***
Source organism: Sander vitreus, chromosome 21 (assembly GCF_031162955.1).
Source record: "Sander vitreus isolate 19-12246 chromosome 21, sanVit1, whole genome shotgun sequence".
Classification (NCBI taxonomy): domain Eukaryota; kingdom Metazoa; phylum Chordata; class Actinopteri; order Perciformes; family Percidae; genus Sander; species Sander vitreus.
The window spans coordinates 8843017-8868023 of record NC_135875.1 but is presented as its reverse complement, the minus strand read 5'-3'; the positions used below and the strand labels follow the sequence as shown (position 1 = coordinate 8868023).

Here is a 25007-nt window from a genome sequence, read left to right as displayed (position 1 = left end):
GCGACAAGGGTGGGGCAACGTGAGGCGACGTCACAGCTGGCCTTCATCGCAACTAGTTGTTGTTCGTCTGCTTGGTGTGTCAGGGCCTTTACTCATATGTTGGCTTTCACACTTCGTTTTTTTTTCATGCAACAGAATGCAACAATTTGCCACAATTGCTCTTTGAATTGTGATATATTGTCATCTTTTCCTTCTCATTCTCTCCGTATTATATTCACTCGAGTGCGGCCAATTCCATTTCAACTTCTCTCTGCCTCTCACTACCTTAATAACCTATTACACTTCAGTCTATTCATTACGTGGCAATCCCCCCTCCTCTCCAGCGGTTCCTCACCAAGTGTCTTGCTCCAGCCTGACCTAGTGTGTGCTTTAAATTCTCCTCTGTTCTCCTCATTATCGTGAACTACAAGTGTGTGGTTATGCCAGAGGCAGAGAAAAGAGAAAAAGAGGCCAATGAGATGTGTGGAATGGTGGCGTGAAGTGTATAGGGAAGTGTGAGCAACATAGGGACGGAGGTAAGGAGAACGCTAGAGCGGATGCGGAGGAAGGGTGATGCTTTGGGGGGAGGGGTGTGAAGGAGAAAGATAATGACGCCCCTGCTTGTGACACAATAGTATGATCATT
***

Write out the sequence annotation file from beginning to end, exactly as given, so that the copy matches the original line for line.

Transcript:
Source organism: Sander vitreus, chromosome 21 (assembly GCF_031162955.1).
Source record: "Sander vitreus isolate 19-12246 chromosome 21, sanVit1, whole genome shotgun sequence".
Classification (NCBI taxonomy): domain Eukaryota; kingdom Metazoa; phylum Chordata; class Actinopteri; order Perciformes; family Percidae; genus Sander; species Sander vitreus.
The window spans coordinates 8843017-8868023 of record NC_135875.1 but is presented as its reverse complement, the minus strand read 5'-3'; the positions used below and the strand labels follow the sequence as shown (position 1 = coordinate 8868023).

Here is a 25007-nt window from a genome sequence, read left to right as displayed (position 1 = left end):
GCGACAAGGGTGGGGCAACGTGAGGCGACGTCACAGCTGGCCTTCATCGCAACTAGTTGTTGTTCGTCTGCTTGGTGTGTCAGGGCCTTTACTCATATGTTGGCTTTCACACTTCGTTTTTTTTTCATGCAACAGAATGCAACAATTTGCCACAATTGCTCTTTGAATTGTGATATATTGTCATCTTTTCCTTCTCATTCTCTCCGTATTATATTCACTCGAGTGCGGCCAATTCCATTTCAACTTCTCTCTGCCTCTCACTACCTTAATAACCTATTACACTTCAGTCTATTCATTACGTGGCAATCCCCCCTCCTCTCCAGCGGTTCCTCACCAAGTGTCTTGCTCCAGCCTGACCTAGTGTGTGCTTTAAATTCTCCTCTGTTCTCCTCATTATCGTGAACTACAAGTGTGTGGTTATGCCAGAGGCAGAGAAAAGAGAAAAAGAGGCCAATGAGATGTGTGGAATGGTGGCGTGAAGTGTATAGGGAAGTGTGAGCAACATAGGGACGGAGGTAAGGAGAACGCTAGAGCGGATGCGGAGGAAGGGTGATGCTTTGGGGGGAGGGGTGTGAAGGAGAAAGATAATGACGCCCCTGCTTGTGACACAATAGTATGATCATT